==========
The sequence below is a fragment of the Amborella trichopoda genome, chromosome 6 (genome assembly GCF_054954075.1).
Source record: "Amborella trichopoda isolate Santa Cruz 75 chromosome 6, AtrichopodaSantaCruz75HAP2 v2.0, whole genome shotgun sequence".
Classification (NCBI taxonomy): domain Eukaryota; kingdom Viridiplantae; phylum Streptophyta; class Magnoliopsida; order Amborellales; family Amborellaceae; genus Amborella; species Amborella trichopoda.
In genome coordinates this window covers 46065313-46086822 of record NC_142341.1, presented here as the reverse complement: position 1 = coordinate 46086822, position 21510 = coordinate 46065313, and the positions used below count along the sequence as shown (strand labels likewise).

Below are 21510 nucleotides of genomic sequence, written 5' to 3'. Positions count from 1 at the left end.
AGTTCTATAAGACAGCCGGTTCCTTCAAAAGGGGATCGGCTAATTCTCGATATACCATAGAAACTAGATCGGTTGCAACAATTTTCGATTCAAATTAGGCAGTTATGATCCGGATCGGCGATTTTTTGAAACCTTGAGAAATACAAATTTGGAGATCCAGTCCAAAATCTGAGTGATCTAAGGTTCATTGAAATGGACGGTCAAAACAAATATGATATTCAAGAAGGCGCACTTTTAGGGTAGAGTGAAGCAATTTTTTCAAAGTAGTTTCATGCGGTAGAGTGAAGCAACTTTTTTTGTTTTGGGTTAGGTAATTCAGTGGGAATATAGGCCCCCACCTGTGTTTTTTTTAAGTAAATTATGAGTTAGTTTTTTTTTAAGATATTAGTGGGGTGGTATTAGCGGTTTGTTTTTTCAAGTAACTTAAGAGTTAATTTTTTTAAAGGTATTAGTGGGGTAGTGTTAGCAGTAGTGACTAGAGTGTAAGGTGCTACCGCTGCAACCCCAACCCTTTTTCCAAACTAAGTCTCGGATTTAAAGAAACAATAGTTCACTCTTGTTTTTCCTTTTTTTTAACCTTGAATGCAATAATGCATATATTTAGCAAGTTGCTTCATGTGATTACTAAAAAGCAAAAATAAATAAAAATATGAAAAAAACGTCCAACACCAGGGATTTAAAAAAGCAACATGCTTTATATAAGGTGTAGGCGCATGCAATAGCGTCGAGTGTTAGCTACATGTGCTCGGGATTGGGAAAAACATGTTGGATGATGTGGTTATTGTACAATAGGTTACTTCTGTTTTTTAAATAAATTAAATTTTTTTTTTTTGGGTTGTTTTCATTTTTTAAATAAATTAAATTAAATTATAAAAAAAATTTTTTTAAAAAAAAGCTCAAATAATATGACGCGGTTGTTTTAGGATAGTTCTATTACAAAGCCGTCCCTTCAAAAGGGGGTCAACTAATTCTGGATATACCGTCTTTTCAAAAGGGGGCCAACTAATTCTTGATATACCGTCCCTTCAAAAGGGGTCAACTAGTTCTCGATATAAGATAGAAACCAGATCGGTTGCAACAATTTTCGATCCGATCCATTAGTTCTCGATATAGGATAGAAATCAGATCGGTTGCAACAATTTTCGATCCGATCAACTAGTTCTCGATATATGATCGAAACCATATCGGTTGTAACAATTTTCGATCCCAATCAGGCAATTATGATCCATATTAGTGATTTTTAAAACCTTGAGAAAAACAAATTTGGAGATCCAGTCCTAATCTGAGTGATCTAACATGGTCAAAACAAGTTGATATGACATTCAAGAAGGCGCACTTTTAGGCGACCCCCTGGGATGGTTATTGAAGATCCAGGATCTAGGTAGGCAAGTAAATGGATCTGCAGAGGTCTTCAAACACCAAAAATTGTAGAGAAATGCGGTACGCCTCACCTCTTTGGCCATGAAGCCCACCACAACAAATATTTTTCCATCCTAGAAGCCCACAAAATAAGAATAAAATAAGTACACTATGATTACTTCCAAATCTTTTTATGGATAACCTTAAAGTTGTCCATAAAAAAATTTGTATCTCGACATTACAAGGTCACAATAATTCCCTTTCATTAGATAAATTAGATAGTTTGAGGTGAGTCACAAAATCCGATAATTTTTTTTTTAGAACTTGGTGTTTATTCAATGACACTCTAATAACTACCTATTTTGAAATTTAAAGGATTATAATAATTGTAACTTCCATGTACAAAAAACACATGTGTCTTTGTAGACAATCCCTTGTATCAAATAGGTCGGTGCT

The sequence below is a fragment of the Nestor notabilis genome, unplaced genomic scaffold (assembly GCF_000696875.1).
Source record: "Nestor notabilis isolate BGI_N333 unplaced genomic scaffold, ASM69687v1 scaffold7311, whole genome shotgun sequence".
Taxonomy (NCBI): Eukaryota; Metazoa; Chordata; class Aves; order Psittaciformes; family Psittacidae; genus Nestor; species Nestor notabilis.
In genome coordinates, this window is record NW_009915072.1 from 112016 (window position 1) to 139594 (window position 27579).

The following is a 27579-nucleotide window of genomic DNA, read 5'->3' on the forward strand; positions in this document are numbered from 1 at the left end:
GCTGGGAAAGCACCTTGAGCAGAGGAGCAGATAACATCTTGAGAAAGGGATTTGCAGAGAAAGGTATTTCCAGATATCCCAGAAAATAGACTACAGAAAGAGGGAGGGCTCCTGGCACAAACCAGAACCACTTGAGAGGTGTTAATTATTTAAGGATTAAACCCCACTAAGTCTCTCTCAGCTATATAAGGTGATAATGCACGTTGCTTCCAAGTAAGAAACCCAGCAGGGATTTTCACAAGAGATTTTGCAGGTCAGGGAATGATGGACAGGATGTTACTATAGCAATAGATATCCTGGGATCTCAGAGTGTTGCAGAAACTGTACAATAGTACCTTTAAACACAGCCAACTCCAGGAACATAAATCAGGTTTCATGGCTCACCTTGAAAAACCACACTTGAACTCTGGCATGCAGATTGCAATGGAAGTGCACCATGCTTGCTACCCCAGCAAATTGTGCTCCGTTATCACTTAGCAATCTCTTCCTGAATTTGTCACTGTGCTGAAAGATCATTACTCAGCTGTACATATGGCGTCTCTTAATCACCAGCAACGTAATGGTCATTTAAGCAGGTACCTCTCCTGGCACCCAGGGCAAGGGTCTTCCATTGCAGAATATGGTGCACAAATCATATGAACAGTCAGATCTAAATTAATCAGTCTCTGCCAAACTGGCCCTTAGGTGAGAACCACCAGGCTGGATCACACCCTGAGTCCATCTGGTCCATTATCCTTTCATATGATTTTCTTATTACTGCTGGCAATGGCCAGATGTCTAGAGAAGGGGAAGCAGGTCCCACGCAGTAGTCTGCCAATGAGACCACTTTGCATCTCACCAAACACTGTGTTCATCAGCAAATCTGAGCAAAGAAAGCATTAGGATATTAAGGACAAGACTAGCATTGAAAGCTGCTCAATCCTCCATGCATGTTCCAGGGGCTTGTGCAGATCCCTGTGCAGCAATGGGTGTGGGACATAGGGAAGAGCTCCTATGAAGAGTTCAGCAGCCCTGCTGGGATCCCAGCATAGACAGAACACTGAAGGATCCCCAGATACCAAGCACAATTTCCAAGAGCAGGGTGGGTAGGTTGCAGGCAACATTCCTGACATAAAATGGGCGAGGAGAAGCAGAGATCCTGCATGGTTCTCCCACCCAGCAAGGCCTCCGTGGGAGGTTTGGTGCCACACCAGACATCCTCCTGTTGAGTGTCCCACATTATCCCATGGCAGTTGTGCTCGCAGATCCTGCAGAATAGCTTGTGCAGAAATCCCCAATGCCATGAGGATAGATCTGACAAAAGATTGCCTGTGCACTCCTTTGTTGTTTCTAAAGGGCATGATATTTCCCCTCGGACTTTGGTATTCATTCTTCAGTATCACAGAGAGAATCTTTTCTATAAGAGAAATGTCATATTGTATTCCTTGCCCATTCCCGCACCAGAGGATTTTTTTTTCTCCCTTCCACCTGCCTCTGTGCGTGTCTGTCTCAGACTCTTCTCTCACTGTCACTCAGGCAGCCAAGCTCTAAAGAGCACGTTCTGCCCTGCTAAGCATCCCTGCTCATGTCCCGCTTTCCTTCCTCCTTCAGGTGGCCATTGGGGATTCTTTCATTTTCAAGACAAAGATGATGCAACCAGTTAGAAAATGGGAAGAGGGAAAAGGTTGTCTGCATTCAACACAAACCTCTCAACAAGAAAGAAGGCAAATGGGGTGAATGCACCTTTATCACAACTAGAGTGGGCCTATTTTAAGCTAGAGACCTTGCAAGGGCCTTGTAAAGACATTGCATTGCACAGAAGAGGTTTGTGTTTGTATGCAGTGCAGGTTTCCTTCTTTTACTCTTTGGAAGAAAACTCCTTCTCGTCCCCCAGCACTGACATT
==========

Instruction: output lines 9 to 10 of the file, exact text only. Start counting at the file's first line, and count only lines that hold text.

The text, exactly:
Taxonomy (NCBI): Eukaryota; Metazoa; Chordata; class Aves; order Psittaciformes; family Psittacidae; genus Nestor; species Nestor notabilis.
In genome coordinates, this window is record NW_009915072.1 from 112016 (window position 1) to 139594 (window position 27579).